Wednesday, January 16, 2008

January 14, 2008

A whole week has gone by and life at All Saints’ has been ‘rich and full’ as usual. Don Shriver, former President of Union Seminary and prolific author in the field of Christian Ethics (with particular reference to national life) was our preacher on Epiphany. That was preceded by a café night in which his wife Peggy read her published and more recent poetry to a small by enthusiastic group. A web search will lead you to all of their books. They are gracious people and we were blessed to have them among us for a couple of days. A new series of enquirers’ classes began on Monday and a new season of GIFT (Growing In Faith Together) began on Wednesday. There I am revisiting the work I did over a number of years in Bowen systems theory with Edwin Friedman and it seems that it is still life giving stuff judging by the response of those present. I’ve also been revisiting that material for the purposes of the contextual education class I help lead at the Candler School of Theology, with the second d semester about to get under way, and for a staff retreat which I will be leading beginning today.

The real work of the church has saved me from the blogosphere in which I learn that our Presiding Bishop has begun canonical proceedings against the former Bishop of the Episcopal Diocese of San Joachin on the basis that he has renounced the ministry of this church by his own statements and his acceptance into the Province of the Southern Cone. His PR firm have made a gaffe that they are trying to connect claiming that there is no problem with Bishop Schofield being a member of the Episcopal Church and the Southern Cone at the same time. That, of course, would mean that he does consider himself a member of the House of Bishops of the Episcopal Church and therefore subject to discipline. Whoops. The separatists are creating maximum confusion and both spending and causing to be spent millions of dollars in the service of attempting to leave or destroy or takeover the Episcopal Church (whatever their motive) while retaining control of church property. This thing which could have been clarified by greater clarity on behalf of the Archbishop of Canterbury, with whom we are all claiming to be in communion, will teeter on through the courts, --notably in California and Virginia—with (I would guess) judges as confused and disgusted by this Christian behavior as are many of the Christians involved.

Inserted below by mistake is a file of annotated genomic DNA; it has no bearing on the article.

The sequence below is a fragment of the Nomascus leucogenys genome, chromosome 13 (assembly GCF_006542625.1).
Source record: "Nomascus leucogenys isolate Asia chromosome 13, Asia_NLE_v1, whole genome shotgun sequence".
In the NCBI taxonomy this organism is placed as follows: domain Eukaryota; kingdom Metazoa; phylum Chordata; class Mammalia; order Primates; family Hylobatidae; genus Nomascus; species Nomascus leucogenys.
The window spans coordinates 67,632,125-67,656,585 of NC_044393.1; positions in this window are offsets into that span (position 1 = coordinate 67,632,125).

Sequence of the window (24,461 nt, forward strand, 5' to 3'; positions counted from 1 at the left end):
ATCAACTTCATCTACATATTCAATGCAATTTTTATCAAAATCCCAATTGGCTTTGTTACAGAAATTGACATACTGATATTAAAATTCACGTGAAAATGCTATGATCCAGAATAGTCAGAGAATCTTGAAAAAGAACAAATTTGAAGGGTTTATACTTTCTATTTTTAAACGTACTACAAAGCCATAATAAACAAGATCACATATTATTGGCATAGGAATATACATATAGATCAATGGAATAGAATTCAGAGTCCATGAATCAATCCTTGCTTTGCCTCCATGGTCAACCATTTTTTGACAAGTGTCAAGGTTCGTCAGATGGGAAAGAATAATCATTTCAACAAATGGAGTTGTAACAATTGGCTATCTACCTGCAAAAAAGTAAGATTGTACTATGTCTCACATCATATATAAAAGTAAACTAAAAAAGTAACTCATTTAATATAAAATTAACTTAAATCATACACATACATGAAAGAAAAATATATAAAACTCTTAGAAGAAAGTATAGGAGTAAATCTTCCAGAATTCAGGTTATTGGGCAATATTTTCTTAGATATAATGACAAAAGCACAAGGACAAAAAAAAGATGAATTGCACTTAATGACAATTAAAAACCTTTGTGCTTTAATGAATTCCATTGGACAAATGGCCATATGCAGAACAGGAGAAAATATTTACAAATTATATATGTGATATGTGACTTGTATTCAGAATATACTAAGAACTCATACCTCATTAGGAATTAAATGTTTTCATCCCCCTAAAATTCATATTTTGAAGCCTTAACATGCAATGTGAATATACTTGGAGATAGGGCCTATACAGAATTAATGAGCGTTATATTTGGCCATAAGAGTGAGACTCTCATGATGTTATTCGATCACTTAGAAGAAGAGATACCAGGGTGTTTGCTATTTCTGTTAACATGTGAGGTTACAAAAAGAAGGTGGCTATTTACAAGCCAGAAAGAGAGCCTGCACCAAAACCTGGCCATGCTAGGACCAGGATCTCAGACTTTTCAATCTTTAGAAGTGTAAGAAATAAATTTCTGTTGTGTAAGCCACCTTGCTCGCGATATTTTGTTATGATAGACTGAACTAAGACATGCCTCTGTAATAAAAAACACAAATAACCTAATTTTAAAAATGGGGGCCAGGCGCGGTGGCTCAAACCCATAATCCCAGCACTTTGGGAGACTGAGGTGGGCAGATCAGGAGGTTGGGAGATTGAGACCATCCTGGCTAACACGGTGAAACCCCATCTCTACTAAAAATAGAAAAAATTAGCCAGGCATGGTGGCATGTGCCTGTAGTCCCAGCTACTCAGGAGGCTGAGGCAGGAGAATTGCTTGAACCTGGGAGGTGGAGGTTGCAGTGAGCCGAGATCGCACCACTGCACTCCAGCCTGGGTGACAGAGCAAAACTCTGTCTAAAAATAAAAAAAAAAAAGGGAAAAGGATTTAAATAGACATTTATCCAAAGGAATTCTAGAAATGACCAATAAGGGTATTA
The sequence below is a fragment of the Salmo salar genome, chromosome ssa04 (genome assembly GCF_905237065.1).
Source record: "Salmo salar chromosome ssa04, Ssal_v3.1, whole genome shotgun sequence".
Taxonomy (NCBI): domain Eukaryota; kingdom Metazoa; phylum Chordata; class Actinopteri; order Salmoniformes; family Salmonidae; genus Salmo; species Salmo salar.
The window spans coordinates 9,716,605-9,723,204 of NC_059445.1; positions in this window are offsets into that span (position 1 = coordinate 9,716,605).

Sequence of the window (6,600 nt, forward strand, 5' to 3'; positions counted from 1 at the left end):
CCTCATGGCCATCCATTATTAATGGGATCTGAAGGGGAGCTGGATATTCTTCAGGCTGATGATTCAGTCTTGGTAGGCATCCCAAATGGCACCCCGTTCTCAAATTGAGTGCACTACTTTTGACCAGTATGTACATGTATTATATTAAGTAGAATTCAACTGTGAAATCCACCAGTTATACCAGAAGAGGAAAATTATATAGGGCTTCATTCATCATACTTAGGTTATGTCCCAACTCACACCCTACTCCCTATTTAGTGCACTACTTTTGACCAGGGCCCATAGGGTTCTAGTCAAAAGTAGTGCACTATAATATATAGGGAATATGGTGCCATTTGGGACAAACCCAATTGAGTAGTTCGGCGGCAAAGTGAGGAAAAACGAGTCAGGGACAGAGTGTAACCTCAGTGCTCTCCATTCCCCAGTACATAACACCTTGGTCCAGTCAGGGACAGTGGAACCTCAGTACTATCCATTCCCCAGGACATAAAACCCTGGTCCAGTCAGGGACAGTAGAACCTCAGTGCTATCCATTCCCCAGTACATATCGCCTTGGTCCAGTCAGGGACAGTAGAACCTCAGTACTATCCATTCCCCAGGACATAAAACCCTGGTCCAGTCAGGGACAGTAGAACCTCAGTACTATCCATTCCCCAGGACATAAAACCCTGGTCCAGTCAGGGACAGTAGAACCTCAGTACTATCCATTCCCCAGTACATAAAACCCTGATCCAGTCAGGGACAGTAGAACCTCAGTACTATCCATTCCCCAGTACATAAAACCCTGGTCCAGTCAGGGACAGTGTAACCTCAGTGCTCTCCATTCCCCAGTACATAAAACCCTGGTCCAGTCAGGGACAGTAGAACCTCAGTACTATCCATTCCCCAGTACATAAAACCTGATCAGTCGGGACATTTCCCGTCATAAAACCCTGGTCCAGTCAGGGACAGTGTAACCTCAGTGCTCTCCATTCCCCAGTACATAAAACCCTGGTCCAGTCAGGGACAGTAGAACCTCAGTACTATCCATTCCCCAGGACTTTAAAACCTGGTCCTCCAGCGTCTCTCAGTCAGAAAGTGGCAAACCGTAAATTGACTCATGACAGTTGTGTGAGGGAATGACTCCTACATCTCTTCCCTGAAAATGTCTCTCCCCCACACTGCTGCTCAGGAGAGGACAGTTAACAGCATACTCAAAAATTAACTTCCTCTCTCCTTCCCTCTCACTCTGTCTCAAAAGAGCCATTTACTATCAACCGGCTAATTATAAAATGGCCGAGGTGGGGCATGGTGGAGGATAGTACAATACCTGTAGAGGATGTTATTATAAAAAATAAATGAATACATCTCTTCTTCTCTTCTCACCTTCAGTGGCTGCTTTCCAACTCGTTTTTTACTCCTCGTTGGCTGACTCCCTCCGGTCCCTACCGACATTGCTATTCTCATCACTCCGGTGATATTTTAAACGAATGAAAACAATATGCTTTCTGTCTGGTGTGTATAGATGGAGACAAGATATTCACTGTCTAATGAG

In his book A Failure of Nerve (Seabury, 2007) written before his death in 2003 and published later, we read:

Viewing the Civil War through this principle of leadership, it is possible to see that the war was no more ‘caused’ by the issue of slavery than a divorce results from the perceived differences between spouses. In either case the ‘cause’ had more to do with the ways in which family emotional processes turned those differences into divisive factors. From this perspective ‘the great American divorce’ was ultimately the failure of the five Presidents before Lincoln (particularly Fillmore, Pierce and Buchanan, but also to some extent Polk and Taylor) to function in a differentiated manner. The way in which these glad-handing, conflict-avoiding, compromising ‘commanders-in-chief’ avoided taking charge of our growing internal crisis when they occupied the position ‘at the top’ is exactly the same way I have seen today’s leaders function before their organizations (or families) ‘split. (p.18f)
Interesting, yes? I continue to be grateful to the bishops of our church who are doing what they have to do to keep faith with the vows of their ordinations and to stay clear (even when they personally do not like the direction we have taken with the consecration of Gene Robinson) about the Church to which they belong. No one likes law suits, inhibiting Bishops from their ministry or any of the other wrangling that is going on. But they are being grown ups rather than whiners, and doing what they must do. Example: Bishop Wimberley Of Texas, and convener of the self identified ‘Windsor Bishops’ was one of those required to sign allowing the PB to proceed with the inhibition (which will ultimately lead to the formal deposing) of Bishop Schofield. No one likes it, but it is what happens when someone leaves the Episcopal Church and joins another church. The confusion comes from the fact that these cross boundary arrangements do not seem to impair communion with Canterbury and are viewed by the separatists as the moral equivalent of a church (namely the Episcopal Church) in its properly constituted councils taking a different view than the majority on whether a homosexual man can serve as a bishop, or (Diocese of New Westminster in Canada, lest we forget) the church can pronounce blessing on couples of the same gender who wish to make a lifelong commitment to each other. I see their hatred of any kind of affirmation of gay and lesbian people as immoral and their actions as destructive. They see my affirmation of gay and lesbian people as immoral and the consequent actions of the Episcopal Church (which I support) as destructive.

“Test all things and hold fast to that which is good”. Which position is about love? Which appears to be about hate? Which gives evidence of the fruits of the Holy Spirit, of love, joy, peace, and so on? Did Jesus ever get into major fights about religious rules? Arguably it was the religious response to his clarity of purpose that led to his death, but in his trials he did not use a PR firm and did not engage the argument, thereby giving credibility to the system that brought him to the courts. He was the quintessential non-anxious presence.

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